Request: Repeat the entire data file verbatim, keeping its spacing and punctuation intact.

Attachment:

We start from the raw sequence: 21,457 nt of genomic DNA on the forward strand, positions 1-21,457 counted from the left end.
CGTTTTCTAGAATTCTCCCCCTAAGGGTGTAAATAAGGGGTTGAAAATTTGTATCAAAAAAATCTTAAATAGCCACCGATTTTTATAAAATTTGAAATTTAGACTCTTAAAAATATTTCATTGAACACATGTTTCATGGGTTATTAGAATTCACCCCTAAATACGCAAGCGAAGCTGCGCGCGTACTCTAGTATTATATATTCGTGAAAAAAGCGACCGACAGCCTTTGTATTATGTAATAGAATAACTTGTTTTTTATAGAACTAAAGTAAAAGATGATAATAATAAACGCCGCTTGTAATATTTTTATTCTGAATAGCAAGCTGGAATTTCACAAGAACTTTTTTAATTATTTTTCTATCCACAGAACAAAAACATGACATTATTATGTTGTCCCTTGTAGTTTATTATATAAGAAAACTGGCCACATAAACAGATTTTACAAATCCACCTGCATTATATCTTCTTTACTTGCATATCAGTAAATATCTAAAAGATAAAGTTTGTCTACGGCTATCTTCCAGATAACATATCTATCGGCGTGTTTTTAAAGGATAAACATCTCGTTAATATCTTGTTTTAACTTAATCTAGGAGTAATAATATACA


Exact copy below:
We start from the raw sequence: 21,457 nt of genomic DNA on the forward strand, positions 1-21,457 counted from the left end.
CGTTTTCTAGAATTCTCCCCCTAAGGGTGTAAATAAGGGGTTGAAAATTTGTATCAAAAAAATCTTAAATAGCCACCGATTTTTATAAAATTTGAAATTTAGACTCTTAAAAATATTTCATTGAACACATGTTTCATGGGTTATTAGAATTCACCCCTAAATACGCAAGCGAAGCTGCGCGCGTACTCTAGTATTATATATTCGTGAAAAAAGCGACCGACAGCCTTTGTATTATGTAATAGAATAACTTGTTTTTTATAGAACTAAAGTAAAAGATGATAATAATAAACGCCGCTTGTAATATTTTTATTCTGAATAGCAAGCTGGAATTTCACAAGAACTTTTTTAATTATTTTTCTATCCACAGAACAAAAACATGACATTATTATGTTGTCCCTTGTAGTTTATTATATAAGAAAACTGGCCACATAAACAGATTTTACAAATCCACCTGCATTATATCTTCTTTACTTGCATATCAGTAAATATCTAAAAGATAAAGTTTGTCTACGGCTATCTTCCAGATAACATATCTATCGGCGTGTTTTTAAAGGATAAACATCTCGTTAATATCTTGTTTTAACTTAATCTAGGAGTAATAATATACA